The Effect of Supersaturation and Additives on Calcium Carbonate Scaling at Mono Ethylene Glycol Pre-Treatment Conditions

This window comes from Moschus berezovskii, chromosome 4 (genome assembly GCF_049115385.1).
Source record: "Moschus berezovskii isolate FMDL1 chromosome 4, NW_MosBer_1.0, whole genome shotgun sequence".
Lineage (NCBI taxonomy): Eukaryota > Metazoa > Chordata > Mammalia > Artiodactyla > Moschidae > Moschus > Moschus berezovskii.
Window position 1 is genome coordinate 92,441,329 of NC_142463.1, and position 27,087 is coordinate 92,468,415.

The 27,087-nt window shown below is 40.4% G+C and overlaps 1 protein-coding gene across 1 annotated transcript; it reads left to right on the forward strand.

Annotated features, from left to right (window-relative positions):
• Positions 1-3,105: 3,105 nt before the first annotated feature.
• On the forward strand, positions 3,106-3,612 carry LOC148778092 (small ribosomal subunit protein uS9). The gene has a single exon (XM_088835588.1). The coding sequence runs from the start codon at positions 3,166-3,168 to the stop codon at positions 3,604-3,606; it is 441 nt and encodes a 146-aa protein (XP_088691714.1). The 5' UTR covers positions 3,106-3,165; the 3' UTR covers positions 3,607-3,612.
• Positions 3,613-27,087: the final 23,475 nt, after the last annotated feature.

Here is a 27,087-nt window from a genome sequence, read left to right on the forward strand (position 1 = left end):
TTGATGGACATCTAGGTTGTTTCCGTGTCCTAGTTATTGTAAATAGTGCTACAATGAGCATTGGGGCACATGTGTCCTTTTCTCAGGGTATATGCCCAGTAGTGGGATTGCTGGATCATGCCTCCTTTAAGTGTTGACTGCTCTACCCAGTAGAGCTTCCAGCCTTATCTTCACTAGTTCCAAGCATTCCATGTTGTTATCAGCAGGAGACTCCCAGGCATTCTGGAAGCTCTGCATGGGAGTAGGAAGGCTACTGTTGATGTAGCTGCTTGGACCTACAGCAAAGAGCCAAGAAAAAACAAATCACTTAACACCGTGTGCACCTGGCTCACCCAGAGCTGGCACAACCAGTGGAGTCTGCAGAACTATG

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In this report the effect of supersaturation and additives on calcium carbonate scaling under mono ethylene glycol (MEG) pre-treatment conditions (T=80°C and 50 wt% MEG) have been studied. The additives used are magnesium and ferrous, both separately and together at various concentrations of magnesium. The effect of magnesium was also studied at 80°C in pure water and at 25°C in the presence and absence of MEG. Both quantitative (amount of scale) and qualitative (morphology) studies of the scaling were conducted. The morphology and polymorphism of the precipitates were studied using SEM and XRD.The supersaturation ratio in the reactor at steady-state was found to increase with increasing concentration of magnesium in the feed. In the presence of magnesium, the amount scaling on the reactor wall was increased. Aragonite was the only polymorph found in the presence of magnesium and the aragonite morphology progressed from branched aragonite to dumbbells and polycrystalline spherulites with increasing magnesium concentration. The presence of ferrous was found to decrease the supersaturation in the reactor at steady-state and the amount of scaling on the reactor wall, both in the absence and presence of magnesium. However, the amount of scaling increased with increasing feed concentration of magnesium. The presence of ferrous seemed to favor calcium and magnesium consumption by the bulk particles over consumption by the scale. Polymorphs formed in the presence of only ferrous and both ferrous and magnesium were aragonite and calcite.Oxidized ferrous was found to decrease the scaled amount even more than ferrous. The resulting particles size on the scale on the glass was found to be smaller in the experiments with oxidized ferrous compared with the experiments where no oxidation was observed.The two experiments conducted in the absence of MEG with magnesium, one at 80°C and one at 25°C, resulted in a scaled amount more than five times larger than when MEG was present. In the presence of MEG, the amount of scale was smaller at 25°C than at 80°C at the otherwise same conditions.